Document Type

Dissertation

Degree

Doctor of Education

Major

Adult & Higher Education

Date of Defense

5-15-2015

Graduate Advisor

Kopetz,Patricia Bowersox

Committee

Michael Bahr, Ph.D.

Garzia, Ralph

Ding, Cody

Regester, April

Abstract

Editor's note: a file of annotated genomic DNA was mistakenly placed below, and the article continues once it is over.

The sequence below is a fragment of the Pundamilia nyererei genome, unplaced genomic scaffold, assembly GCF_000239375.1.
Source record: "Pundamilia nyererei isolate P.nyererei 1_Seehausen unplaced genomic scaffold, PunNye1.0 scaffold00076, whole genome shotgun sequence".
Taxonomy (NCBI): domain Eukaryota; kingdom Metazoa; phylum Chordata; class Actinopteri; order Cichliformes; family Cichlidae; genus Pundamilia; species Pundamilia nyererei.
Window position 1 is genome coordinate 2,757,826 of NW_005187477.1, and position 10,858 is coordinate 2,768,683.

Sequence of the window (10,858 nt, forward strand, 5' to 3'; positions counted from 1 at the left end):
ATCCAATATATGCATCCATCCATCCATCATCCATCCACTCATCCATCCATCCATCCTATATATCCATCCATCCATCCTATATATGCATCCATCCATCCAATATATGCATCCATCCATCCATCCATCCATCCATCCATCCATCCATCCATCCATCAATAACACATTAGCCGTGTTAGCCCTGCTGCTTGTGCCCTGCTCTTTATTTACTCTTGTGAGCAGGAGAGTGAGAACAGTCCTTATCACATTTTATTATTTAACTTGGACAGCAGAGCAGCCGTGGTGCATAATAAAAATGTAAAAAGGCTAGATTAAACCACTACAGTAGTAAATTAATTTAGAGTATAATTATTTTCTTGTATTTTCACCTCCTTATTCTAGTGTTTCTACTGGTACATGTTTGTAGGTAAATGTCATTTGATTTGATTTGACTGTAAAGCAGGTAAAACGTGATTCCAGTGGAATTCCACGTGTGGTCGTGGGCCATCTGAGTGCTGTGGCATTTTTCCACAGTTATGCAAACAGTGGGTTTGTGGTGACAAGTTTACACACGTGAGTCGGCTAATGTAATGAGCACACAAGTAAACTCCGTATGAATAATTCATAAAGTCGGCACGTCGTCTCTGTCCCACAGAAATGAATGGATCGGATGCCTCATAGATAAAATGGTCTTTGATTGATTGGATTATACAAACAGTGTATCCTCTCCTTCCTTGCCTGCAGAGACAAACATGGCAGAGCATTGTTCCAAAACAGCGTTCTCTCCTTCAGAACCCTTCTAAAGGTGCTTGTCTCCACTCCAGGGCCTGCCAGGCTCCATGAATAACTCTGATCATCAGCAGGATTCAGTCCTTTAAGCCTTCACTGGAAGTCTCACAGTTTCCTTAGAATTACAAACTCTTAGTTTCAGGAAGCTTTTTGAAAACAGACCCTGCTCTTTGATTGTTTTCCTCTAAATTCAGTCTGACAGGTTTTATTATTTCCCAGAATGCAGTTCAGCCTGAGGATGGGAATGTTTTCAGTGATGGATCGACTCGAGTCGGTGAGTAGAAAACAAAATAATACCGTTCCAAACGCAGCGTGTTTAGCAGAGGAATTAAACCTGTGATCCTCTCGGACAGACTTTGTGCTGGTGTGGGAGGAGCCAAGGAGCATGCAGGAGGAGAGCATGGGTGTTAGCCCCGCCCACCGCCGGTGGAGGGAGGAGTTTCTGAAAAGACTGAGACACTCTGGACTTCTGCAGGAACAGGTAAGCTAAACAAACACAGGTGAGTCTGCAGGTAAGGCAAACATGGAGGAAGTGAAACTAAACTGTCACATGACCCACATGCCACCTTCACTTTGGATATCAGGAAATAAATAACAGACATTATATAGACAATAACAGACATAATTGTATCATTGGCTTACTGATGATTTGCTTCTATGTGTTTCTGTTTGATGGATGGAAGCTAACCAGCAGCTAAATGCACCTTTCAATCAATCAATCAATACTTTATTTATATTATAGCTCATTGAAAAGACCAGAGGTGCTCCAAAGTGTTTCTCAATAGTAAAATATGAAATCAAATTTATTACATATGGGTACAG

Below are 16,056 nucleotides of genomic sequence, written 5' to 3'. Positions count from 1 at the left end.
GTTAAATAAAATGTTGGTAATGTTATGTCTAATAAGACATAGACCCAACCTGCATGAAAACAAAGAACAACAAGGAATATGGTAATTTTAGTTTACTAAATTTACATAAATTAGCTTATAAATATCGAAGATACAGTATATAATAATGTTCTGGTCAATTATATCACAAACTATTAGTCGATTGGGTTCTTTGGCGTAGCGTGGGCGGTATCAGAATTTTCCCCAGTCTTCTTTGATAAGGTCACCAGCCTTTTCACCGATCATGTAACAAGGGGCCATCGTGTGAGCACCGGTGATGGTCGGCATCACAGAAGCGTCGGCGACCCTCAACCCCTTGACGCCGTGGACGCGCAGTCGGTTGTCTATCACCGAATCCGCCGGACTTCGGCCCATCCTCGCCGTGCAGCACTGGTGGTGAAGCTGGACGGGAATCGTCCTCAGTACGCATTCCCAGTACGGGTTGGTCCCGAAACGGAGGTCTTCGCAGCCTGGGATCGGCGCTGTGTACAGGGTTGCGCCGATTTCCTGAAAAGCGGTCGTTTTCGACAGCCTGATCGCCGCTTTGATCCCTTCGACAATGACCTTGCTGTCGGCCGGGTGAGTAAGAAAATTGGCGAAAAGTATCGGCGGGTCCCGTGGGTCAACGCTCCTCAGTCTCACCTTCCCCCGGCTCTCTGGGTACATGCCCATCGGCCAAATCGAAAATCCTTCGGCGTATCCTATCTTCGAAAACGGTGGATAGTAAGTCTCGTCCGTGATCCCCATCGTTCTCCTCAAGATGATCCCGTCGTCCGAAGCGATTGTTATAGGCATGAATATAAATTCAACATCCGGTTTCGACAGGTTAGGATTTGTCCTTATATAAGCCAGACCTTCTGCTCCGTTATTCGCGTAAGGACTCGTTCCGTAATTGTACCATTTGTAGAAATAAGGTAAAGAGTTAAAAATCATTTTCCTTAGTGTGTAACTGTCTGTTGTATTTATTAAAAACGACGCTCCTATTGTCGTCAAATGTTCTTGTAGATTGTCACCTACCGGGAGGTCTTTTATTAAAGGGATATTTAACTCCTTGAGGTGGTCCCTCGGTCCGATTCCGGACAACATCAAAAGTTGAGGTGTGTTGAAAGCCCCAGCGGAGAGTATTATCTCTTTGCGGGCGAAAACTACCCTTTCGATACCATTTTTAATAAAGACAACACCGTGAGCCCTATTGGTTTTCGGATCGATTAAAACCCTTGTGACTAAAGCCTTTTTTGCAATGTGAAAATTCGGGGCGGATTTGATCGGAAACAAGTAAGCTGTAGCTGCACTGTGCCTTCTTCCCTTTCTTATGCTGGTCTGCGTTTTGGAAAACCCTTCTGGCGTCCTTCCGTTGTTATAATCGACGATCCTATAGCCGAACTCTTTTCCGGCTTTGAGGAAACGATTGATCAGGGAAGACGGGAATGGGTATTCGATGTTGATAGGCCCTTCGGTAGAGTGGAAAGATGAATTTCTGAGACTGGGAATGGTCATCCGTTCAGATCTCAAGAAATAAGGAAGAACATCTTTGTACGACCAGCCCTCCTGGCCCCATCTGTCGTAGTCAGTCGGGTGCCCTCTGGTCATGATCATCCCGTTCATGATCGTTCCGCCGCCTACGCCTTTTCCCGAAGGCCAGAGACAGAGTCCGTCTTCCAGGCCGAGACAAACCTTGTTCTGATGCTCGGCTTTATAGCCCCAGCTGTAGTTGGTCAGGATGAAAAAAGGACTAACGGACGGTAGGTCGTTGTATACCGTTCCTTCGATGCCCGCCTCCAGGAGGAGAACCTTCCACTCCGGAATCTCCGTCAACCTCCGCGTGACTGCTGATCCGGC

The purpose of this study was to determine the responses to three research questions. Is there an inverse relationship between PSI and CMT? Is a score on PSI associated with a child’s performance on math fluency and math calculation? Is CMT associated with PSI on math fluency and math calculation? Academic performance in math was measured by tests of math fluency and calculation. The study investigated the likelihood that a child with a slow PSI will have a high coherent motion threshold (CMT). The diagnostic status groups were comprised of 33 children from 2nd to 8th grades. The children were divided into three groups. One group of children with a learning disability in math only, one group of children with a learning disability in reading and in math, and one group of typically developing children. The group of typically developing subjects served as the control group, and the remaining two groups served as the experimental groups. A correlational research model was used to determine if a relationship exists between Coherent Motion and PSI. A linear regression analysis was conducted to test the correlation between CMT and PSI to gather data relative to the first research question. An Analysis of Variance (ANOVA) was conducted to further test Hypothesis One. Results indicated that there is a moderate negative relationship that exists between PSI and CMT. It was further hypothesized that PSI is associated with a child’s score on math fluency and math calculation, and that CMT is associated with PSI on math fluency and math calculation. A regression analysis was conducted to gather data relative to the second and third research question. Analysis of Variance (ANOVA) was conducted and the findings suggested a moderate negative relationship exist between CMT and PSI. A regression analysis of variance (ANOVA) was used to show the relationship between math fluency and PSI, math calculation and PSI, and math calculation along with math fluency and PSI. The results revealed that a strong direct relationship exists between math fluency, math calculation and processing speed. A regression model was created to determine if PSI and CMT, along with being identified as disabled, can be used as a predictor for math fluency and math calculation scores. When CMT is combined with PSI and students identified as having a disability, the findings revealed that it was not a strong predictor of math fluency and math calculation abilities.

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